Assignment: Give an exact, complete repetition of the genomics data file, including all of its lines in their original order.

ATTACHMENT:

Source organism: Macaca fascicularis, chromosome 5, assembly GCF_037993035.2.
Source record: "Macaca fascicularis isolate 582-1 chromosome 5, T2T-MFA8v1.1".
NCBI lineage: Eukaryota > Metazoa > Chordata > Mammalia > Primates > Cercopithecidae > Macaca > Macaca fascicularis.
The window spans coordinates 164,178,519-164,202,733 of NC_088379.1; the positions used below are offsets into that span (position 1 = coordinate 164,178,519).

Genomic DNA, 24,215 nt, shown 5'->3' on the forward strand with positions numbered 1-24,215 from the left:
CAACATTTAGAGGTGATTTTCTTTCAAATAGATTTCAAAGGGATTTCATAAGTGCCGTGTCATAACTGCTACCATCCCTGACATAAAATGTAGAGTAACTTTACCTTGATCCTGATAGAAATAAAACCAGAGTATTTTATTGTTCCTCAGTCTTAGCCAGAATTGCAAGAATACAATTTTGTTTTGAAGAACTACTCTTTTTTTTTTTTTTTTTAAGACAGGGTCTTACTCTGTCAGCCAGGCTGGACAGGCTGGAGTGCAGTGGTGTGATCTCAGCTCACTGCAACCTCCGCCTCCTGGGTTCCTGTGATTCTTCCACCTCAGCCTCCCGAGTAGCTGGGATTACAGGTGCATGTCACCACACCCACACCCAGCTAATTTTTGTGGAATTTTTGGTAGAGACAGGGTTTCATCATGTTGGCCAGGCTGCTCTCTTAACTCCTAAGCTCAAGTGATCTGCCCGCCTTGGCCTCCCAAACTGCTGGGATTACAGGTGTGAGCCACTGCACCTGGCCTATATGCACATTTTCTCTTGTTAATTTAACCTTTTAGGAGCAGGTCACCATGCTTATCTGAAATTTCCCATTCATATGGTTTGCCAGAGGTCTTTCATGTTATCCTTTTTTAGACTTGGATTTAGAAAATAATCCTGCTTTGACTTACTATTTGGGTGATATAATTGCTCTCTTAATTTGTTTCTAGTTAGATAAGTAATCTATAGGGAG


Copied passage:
Source organism: Macaca fascicularis, chromosome 5, assembly GCF_037993035.2.
Source record: "Macaca fascicularis isolate 582-1 chromosome 5, T2T-MFA8v1.1".
NCBI lineage: Eukaryota > Metazoa > Chordata > Mammalia > Primates > Cercopithecidae > Macaca > Macaca fascicularis.
The window spans coordinates 164,178,519-164,202,733 of NC_088379.1; the positions used below are offsets into that span (position 1 = coordinate 164,178,519).

Genomic DNA, 24,215 nt, shown 5'->3' on the forward strand with positions numbered 1-24,215 from the left:
CAACATTTAGAGGTGATTTTCTTTCAAATAGATTTCAAAGGGATTTCATAAGTGCCGTGTCATAACTGCTACCATCCCTGACATAAAATGTAGAGTAACTTTACCTTGATCCTGATAGAAATAAAACCAGAGTATTTTATTGTTCCTCAGTCTTAGCCAGAATTGCAAGAATACAATTTTGTTTTGAAGAACTACTCTTTTTTTTTTTTTTTTTAAGACAGGGTCTTACTCTGTCAGCCAGGCTGGACAGGCTGGAGTGCAGTGGTGTGATCTCAGCTCACTGCAACCTCCGCCTCCTGGGTTCCTGTGATTCTTCCACCTCAGCCTCCCGAGTAGCTGGGATTACAGGTGCATGTCACCACACCCACACCCAGCTAATTTTTGTGGAATTTTTGGTAGAGACAGGGTTTCATCATGTTGGCCAGGCTGCTCTCTTAACTCCTAAGCTCAAGTGATCTGCCCGCCTTGGCCTCCCAAACTGCTGGGATTACAGGTGTGAGCCACTGCACCTGGCCTATATGCACATTTTCTCTTGTTAATTTAACCTTTTAGGAGCAGGTCACCATGCTTATCTGAAATTTCCCATTCATATGGTTTGCCAGAGGTCTTTCATGTTATCCTTTTTTAGACTTGGATTTAGAAAATAATCCTGCTTTGACTTACTATTTGGGTGATATAATTGCTCTCTTAATTTGTTTCTAGTTAGATAAGTAATCTATAGGGAG